Malibu Kelp To Be Tested For Radiation

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    Researchers will be testing the Malibu kelp for radiation sometime between February 24th to March 5th. This testing is coming in light of the Fukushima nuclear meltdown that took place March 11, 2011. A site off of Escondido north of Malibu point and a site right at the county line on the other side of Point Dume are the two locations selected for testing in the Malibu area. Peggy Fong from UCLA is heading up the team for Malibu.

    Steven Manley, a professor at Long Beach State University, along with his colleagues have taken it upon themselves to find any hints of radioactive activity in locations along the California coast. “We want as many coastlines down California covered,” he said.

    15 pounds of kelp will be collected at each location for testing. Manley notes that he’s “pretty sure” there going to see something, however, he anticipates a very low amount because the radiation most likely has been diluted. Also experts have stated that the radiation poses no danger for the West Coast. The more people help collect kelp the better but Manley expects the collection only to take about an hour at each spot. One of the main reasons for the study is to “let the public know what’s there,” he said.

    However, this is not any ordinary kelp being tested. Found up and down the coast, these canopy-forming kelps act like sponges and absorb most of what’s in the water. “Whatever is in the sea water will be magnified in the kelp,” Manley said. The kelp basically serves as a natural dosimeter, which means it measures an absorbed dose of radiation.

    Almost three years ago, the earthquake occurred and triggered a tsunami, which struck the pacific coast of Tōhoku. Also known as the Great Sendai Earthquake, the disaster had casualties of around 20,000 while also decimating properties.  Naturally after the earthquake, aftershocks began to take place. One of those aftershocks occurred at the Fukushima Daiici power plant, which is north of Sendai.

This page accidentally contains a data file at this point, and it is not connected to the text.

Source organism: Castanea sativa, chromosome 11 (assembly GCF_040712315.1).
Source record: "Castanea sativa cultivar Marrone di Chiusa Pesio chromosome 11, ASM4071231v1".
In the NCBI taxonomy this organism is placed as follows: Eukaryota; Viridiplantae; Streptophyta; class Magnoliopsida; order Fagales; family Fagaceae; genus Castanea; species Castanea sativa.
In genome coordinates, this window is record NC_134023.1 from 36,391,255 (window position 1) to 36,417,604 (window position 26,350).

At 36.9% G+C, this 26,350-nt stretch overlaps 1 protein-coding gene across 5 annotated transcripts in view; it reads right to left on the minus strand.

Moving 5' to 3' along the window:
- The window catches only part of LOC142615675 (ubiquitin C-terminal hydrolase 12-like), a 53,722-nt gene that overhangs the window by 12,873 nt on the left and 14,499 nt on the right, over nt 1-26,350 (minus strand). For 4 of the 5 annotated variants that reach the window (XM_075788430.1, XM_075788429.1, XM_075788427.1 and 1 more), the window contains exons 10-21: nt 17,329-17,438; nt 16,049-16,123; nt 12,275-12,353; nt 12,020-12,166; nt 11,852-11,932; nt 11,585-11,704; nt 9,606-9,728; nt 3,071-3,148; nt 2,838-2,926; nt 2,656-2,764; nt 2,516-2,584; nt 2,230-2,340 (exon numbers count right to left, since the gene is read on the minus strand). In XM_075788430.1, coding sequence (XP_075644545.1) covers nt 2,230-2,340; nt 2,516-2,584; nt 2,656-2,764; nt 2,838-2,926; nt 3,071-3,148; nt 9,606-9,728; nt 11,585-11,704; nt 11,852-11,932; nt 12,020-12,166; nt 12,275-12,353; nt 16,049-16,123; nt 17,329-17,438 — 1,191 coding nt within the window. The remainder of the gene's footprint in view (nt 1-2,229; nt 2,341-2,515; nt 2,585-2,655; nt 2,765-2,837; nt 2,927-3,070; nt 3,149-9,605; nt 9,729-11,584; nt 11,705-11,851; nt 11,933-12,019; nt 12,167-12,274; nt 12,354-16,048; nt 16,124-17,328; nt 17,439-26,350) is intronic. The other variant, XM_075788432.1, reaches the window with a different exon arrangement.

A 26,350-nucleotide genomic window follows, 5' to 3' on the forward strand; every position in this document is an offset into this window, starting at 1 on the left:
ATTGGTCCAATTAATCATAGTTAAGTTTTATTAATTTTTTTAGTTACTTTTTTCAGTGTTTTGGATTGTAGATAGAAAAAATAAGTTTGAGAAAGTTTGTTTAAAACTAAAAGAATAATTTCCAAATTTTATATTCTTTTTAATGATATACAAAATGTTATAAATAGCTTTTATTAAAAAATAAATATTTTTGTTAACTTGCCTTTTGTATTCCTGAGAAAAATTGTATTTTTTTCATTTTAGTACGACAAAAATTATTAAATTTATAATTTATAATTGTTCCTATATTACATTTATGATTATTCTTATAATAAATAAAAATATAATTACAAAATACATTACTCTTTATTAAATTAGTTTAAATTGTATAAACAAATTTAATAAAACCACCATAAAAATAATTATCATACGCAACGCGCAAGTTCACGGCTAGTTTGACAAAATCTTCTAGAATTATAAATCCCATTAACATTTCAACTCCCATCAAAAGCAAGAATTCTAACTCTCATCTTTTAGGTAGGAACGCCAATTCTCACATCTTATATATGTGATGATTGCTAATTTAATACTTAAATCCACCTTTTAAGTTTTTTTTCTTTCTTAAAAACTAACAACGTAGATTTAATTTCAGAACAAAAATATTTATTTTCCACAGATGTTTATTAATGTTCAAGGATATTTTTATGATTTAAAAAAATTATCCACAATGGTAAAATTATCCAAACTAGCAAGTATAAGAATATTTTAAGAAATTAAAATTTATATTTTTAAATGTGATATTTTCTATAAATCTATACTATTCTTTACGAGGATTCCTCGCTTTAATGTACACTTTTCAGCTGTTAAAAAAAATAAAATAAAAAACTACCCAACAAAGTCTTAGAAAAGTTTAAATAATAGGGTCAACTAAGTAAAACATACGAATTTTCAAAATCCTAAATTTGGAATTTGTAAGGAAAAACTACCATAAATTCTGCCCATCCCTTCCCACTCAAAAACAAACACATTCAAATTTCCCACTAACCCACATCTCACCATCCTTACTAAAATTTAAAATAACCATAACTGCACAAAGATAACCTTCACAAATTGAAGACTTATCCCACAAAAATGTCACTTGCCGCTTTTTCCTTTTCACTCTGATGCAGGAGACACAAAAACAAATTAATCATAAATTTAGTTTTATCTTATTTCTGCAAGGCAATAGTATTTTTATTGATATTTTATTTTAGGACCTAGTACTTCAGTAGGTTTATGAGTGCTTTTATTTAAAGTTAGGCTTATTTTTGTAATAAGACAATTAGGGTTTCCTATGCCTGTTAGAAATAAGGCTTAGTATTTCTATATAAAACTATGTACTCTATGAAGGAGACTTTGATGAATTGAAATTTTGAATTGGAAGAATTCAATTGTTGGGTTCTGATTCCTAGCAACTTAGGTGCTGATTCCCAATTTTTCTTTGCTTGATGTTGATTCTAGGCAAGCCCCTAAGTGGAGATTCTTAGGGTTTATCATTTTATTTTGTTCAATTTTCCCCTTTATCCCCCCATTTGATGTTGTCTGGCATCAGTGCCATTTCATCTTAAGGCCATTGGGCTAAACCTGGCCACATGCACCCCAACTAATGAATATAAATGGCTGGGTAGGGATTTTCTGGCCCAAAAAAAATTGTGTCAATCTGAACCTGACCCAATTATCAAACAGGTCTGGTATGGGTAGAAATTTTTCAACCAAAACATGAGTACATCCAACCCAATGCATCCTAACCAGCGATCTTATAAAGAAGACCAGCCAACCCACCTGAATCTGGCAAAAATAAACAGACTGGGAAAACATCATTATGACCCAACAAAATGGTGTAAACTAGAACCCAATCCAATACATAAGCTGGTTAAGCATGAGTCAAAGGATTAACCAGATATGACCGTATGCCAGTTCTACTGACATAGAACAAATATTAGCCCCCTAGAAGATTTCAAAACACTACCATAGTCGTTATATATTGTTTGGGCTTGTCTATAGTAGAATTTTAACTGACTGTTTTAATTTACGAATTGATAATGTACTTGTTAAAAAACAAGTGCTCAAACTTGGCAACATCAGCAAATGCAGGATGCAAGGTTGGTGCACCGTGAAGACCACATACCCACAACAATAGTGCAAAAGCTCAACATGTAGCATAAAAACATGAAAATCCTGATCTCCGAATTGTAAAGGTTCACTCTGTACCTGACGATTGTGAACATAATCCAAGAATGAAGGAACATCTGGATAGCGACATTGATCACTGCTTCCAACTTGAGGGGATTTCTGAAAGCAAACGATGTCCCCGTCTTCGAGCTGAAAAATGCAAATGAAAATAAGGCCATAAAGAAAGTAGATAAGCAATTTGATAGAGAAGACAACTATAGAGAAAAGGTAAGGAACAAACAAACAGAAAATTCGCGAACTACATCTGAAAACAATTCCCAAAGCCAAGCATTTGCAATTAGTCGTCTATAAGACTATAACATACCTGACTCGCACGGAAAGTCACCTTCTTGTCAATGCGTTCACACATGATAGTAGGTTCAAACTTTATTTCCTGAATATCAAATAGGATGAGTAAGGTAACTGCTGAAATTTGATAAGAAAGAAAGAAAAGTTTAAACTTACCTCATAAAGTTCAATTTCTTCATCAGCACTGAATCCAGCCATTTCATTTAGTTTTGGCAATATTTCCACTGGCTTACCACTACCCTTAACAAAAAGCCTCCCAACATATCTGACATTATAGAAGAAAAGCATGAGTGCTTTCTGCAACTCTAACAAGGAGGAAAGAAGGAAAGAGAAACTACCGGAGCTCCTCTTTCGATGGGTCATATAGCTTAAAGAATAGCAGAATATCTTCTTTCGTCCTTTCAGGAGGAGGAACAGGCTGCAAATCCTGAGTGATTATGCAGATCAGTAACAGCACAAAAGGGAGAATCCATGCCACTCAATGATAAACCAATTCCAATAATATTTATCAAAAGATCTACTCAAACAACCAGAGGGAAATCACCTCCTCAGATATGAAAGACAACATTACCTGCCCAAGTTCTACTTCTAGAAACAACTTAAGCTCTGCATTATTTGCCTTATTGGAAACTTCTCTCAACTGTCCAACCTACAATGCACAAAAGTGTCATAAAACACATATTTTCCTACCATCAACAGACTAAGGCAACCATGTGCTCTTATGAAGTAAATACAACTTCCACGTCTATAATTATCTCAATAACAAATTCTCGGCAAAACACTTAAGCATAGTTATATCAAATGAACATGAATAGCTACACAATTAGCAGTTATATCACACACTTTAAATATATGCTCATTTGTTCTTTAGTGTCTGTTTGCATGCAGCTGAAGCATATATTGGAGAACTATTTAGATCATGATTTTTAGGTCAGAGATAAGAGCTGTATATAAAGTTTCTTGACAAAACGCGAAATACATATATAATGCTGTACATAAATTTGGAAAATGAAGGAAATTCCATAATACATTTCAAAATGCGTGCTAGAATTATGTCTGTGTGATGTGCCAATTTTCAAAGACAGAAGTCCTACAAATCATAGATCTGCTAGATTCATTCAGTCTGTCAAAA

Known as the second worst nuclear accident in the history of nuclear power generation, citizens around the world began to have anxiety while the confidence in nuclear power fell. In the United States, support for the building of nuclear power plants dropped a considerable amount. It also rose awareness for the United States to address any possible issues that could arise regarding an incident like Fukushima.

    Consequently, Japanese officials took fire for the handling of the emergency and would later admit to having low standards along with poor overseeing of the situation. Some plant operators also admitted that they were not prepared for an accident of this magnitude. Since the aftershock at the plant, debates have been going on about keeping the rest of the plants in Japan running and if they are even worth having considering the risks involved. In fact, the support from Japanese citizens for the plants have dropped significantly while plans could be made to completely be rid of nuclear power in Japan.

    Professor Manley has been getting calls from various surfers and beach goers asking if it’s safe to swim and surf. “I’m really interested to see what this research finds,” a local said. One surfer knew about the situation but won’t let it affect his time in the ocean. “This is not a good development but we will still go strong as surfers.”